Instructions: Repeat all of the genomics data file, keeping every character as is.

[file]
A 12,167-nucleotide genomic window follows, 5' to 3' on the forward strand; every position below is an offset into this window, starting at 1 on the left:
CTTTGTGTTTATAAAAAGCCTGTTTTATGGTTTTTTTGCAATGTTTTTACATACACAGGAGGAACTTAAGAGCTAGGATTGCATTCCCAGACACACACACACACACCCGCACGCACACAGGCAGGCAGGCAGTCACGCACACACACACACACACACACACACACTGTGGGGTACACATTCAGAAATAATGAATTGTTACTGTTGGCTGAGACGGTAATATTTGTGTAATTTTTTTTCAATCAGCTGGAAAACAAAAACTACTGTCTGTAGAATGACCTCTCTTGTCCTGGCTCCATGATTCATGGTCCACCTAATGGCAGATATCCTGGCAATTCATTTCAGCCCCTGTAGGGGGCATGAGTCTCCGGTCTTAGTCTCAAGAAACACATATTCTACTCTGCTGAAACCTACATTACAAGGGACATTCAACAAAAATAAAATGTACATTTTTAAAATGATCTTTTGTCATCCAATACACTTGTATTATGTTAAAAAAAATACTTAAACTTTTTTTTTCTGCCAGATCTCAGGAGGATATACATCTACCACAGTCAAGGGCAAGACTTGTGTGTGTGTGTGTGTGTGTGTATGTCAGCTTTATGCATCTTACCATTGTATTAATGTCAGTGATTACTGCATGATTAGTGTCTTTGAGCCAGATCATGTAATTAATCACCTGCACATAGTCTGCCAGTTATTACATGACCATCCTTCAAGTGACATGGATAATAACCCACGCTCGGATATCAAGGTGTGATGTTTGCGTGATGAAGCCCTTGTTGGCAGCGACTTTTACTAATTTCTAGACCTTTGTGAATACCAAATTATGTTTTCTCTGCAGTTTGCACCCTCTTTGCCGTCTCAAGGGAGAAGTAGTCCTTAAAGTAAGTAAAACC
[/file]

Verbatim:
A 12,167-nucleotide genomic window follows, 5' to 3' on the forward strand; every position below is an offset into this window, starting at 1 on the left:
CTTTGTGTTTATAAAAAGCCTGTTTTATGGTTTTTTTGCAATGTTTTTACATACACAGGAGGAACTTAAGAGCTAGGATTGCATTCCCAGACACACACACACACACCCGCACGCACACAGGCAGGCAGGCAGTCACGCACACACACACACACACACACACACACTGTGGGGTACACATTCAGAAATAATGAATTGTTACTGTTGGCTGAGACGGTAATATTTGTGTAATTTTTTTTCAATCAGCTGGAAAACAAAAACTACTGTCTGTAGAATGACCTCTCTTGTCCTGGCTCCATGATTCATGGTCCACCTAATGGCAGATATCCTGGCAATTCATTTCAGCCCCTGTAGGGGGCATGAGTCTCCGGTCTTAGTCTCAAGAAACACATATTCTACTCTGCTGAAACCTACATTACAAGGGACATTCAACAAAAATAAAATGTACATTTTTAAAATGATCTTTTGTCATCCAATACACTTGTATTATGTTAAAAAAAATACTTAAACTTTTTTTTTCTGCCAGATCTCAGGAGGATATACATCTACCACAGTCAAGGGCAAGACTTGTGTGTGTGTGTGTGTGTGTGTATGTCAGCTTTATGCATCTTACCATTGTATTAATGTCAGTGATTACTGCATGATTAGTGTCTTTGAGCCAGATCATGTAATTAATCACCTGCACATAGTCTGCCAGTTATTACATGACCATCCTTCAAGTGACATGGATAATAACCCACGCTCGGATATCAAGGTGTGATGTTTGCGTGATGAAGCCCTTGTTGGCAGCGACTTTTACTAATTTCTAGACCTTTGTGAATACCAAATTATGTTTTCTCTGCAGTTTGCACCCTCTTTGCCGTCTCAAGGGAGAAGTAGTCCTTAAAGTAAGTAAAACC